“To satisfy Divine Justice, perfect victims were necessary, but the Law of Love has succeeded to the law of fear, and Love has chosen me as a holocaust, me, a weak and imperfect creature” wrote Korean-American artist Theresa Hak Kyung Cha in her 1982 debut novel Dictee. Only two months after its publication, Cha was raped and murdered on her way to meet her husband and friends for dinner in New York City. She was 31 years old. Cha’s novel is haunting, tragic, and defiant. Written in multiple languages and in a style both enigmatic and experimental, its accessibility is comparable to James Joyce’s Finnegans Wake. Dictee is widely recognized today as a critically important text of postmodern, postcolonial, Asian-American literature and has enthralled scholars of Asian American literature since its publication. Forty years later, University of California Press has produced a restored version of Dictee. With the original cover and high-quality interior layout as Cha had designed them, this book is the most aesthetically appealing edition of the five that have been produced.
Paper Republic is an alliance of Chinese-to-English translators who have come together to promote Chinese literature in English translation, with a focus on new writing. It has now published its own guide to contemporary Chinese literature, a directory of authors and publications prefaced by six essays on different aspects of Chinese writing. Each entry in the directory includes a biography, and a list of selected works, subdivided by form—novellas, short stories, essays, etc.
An all-in-one craft guide and anthology that examines stories by leading writers from Japan, China, India, Singapore and beyond as well as those from Asian diasporas in Europe and America. While still taking stock of the traditional elements of story such as character, viewpoint and setting, Xu and Hemley let these compelling stories speak for themselves to offer readers new ideas and approaches which could enrich their own creative work.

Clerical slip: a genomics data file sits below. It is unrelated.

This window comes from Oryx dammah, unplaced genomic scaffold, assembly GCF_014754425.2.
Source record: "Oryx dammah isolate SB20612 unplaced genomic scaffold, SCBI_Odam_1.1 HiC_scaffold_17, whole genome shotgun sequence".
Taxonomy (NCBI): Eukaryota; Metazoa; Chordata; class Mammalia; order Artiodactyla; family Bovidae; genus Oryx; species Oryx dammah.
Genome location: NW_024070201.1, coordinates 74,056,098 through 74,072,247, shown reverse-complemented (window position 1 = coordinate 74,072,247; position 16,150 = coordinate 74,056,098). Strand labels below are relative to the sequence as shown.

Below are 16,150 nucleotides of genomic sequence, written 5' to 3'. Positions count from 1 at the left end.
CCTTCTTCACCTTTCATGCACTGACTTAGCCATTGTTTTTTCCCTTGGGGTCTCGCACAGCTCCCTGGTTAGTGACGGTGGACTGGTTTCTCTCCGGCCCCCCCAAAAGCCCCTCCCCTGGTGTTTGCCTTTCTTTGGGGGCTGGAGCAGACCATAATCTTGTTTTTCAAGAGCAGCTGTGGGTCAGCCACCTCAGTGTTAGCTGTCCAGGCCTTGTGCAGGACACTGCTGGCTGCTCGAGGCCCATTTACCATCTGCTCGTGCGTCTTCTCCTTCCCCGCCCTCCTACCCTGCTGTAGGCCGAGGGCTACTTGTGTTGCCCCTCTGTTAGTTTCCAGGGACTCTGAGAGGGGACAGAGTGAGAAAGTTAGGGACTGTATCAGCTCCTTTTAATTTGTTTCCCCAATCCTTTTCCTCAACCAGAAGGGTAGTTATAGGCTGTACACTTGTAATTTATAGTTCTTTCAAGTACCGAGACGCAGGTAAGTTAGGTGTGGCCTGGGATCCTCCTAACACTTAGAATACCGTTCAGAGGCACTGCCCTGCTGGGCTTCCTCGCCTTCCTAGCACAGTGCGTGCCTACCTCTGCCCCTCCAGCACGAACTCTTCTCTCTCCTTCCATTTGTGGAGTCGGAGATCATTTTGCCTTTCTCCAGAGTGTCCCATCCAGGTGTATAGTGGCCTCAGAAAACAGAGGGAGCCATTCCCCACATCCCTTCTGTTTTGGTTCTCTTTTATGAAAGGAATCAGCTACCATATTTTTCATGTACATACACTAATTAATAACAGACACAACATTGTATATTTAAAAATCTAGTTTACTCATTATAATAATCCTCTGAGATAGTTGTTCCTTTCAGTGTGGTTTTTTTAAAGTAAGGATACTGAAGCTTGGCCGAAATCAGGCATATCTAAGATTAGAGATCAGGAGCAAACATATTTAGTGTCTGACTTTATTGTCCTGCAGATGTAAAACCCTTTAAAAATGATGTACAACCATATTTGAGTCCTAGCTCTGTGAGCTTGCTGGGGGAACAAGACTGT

Mo Yan’s fiction has captivated a global audience for years, and his speeches are just as riveting. They provide rare insights into the complex thought processes of one of the most influential writers in the world. Mo Yan’s passion for this work comes across clearly in his lectures and speeches, reinforcing the strong emotions his works evoke in his readers. Many of these speeches have been translated into Japanese and Korean, and they are now finally available in English.
Ideas about how to study and understand cultural history—particularly literature—are rapidly changing as new digital archives and tools for searching them become available. This is not the first information age, however, to challenge ideas about how and why we value literature and the role numbers might play in this process. The Values in Numbers tells the longer history of this evolving global conversation from the perspective of Japan and maps its potential futures for the study of Japanese literature and world literature more broadly.
Popular American writer and speaker Natalie Goldberg, best known for her 1986 best-seller Writing Down the Bones, has been a student of Zen for thirty years. A wonderful storyteller, her writing is full of wisdom from Asia. Her new book is a pilgrimage to the places in Japan close to the heart of her favorite haiku poets.
A young lady surnamed Yu died after obsessively reading Tang Xianzu’s play, The Peony Pavilion. The Ming/Qing literary critic and editor Jin Shengtan, took to bed for four days after reading certain lines of the same play. The encounter with great literature produces an aesthetic shock, comparable to becoming lovestruck. Since Plato and Aristotle, western literary critics have pondered the significance of these emotions provoked by art. Li Qiancheng’s Transmutations of Desire describes how Chinese literary critics addressed this phenomenon, and composed some of the most compelling descriptions and explanations for it.